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RRU in the Media
Associate Professor’s patent demonstrates entrepreneurial spirit
An invention conceived as a convenience has become a real-world example of entrepreneurism to share with Royal Roads students.
School of Business Associate Prof. Geoff Archer is the first faculty member at Royal Roads to have a patent granted. He thought up his invention, the E Z Carry Cone, while carrying dirty traffic cones as an engineering intern.
“Like a lot of entrepreneurial endeavours, it was inspired by experiencing a problem. I didn’t want to go back to my office job covered in dirt,” says Archer with a laugh.
The E Z Carry Cone is a traffic cone with handles molded into the sides to make it easier to carry a stack with one hand. Archer is researching how the product will increase safety and efficiency by decreasing the amount of time a worker needs to be on the road placing cones.
He wrote his own patent application and submitted it internationally and has secured patents in the European Union and Hong Kong. He is still awaiting a response in Canada, the United States, Japan, South Korea and India.
“About five years ago I thought, ‘I tell people how to innovate, I teach them how to self-actualize and with all the work of getting my PhD in Entrepreneurship, I feel like I’ve been out of the game too long. I’ll either make a great untold fortune or at minimum I will learn how to do this so I can better explain it to my students,’” he says.
Archer says he has had many ideas and has experienced many failures as a serial entrepreneur.
“I’ve done this plenty of times where it’s been a total bomb and those are the stories my students probably love the most,” he says. “It’s making the learning much more vivid. This is one example that appears to be working, but nevertheless, I’m always trying to derive lessons and value for students.”
Archer says there are students each year who pursue invention-based entrepreneurship for their undergraduate capstone or venture challenge projects in the university’s Bachelor of Commerce in Entrepreneurial Management (BCom) program.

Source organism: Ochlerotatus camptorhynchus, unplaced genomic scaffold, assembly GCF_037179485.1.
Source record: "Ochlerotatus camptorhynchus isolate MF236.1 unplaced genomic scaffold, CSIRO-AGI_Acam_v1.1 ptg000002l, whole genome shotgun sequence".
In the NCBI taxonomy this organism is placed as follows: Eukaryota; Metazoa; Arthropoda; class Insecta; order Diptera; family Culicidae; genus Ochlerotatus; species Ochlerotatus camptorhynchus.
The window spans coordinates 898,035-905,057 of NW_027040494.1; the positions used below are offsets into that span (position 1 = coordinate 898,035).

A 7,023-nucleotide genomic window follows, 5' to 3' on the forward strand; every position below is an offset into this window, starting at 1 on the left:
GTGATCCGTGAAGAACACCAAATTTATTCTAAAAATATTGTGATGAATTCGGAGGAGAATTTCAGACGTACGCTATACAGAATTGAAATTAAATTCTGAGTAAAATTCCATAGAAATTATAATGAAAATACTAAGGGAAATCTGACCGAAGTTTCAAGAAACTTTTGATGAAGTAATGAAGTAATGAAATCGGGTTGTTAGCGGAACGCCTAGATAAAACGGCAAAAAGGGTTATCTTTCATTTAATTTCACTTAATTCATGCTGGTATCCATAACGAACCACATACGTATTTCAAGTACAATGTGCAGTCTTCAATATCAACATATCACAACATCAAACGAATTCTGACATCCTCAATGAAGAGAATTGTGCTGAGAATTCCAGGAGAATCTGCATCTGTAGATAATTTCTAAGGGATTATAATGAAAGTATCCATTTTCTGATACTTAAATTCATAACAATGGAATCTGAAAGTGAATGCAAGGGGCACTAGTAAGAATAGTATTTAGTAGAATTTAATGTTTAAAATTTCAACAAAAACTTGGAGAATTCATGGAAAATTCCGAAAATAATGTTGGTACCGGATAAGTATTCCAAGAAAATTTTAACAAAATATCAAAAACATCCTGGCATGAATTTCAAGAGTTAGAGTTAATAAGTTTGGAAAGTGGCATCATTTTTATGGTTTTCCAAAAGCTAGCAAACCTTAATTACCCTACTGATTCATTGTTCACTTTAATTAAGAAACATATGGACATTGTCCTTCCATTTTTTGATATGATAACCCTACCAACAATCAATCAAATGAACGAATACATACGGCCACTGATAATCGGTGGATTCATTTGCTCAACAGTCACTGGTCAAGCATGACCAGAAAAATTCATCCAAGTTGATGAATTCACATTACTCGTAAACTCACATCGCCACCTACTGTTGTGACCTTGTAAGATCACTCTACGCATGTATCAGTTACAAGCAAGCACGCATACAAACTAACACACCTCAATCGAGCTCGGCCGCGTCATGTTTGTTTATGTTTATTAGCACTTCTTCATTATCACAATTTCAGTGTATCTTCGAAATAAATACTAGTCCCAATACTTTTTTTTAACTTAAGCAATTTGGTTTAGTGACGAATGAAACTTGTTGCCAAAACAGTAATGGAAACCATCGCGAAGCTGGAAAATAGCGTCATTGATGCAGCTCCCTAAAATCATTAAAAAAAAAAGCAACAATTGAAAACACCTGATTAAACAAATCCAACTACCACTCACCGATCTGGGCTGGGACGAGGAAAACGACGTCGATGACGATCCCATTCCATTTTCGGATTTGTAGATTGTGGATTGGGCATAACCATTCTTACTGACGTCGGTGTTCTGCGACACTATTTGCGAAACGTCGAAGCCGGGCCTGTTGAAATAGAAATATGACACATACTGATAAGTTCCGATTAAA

“When most people experience something frustrating or they think of some way something could be improved…it’s just a fleeting thought,” says Archer. “They go about the rest of their lives without stopping everything to go ahead and invest their life savings and years of their career into trying to solve that one problem unless they have that entrepreneurial spirit which is driving them to pursue value creation.”
Archer says his BCom students are inspired to create value in a variety of settings and contexts. Many students stay employed with their current organizations to improve a particular process or practice.
“These are organizations that one doesn’t normally tag in their own mind as innovative, entrepreneurial, radical or game-changing, but our students are the people who are making changes within,” says Archer.
Unlike most post-secondary institutions, Royal Roads has a creator-owned intellectual property policy which allowed Archer to learn by working through the patent process himself.
“There’s something so neat about Royal Roads being different so deliberately,” says Archer. “If you’re a faculty member or a student and you’re going to invent something and you’re choosing between places to do that, this is the place where if you invent something, you own it all! And thankfully I’m here trying it myself so I can share with you what to do and what not to do.”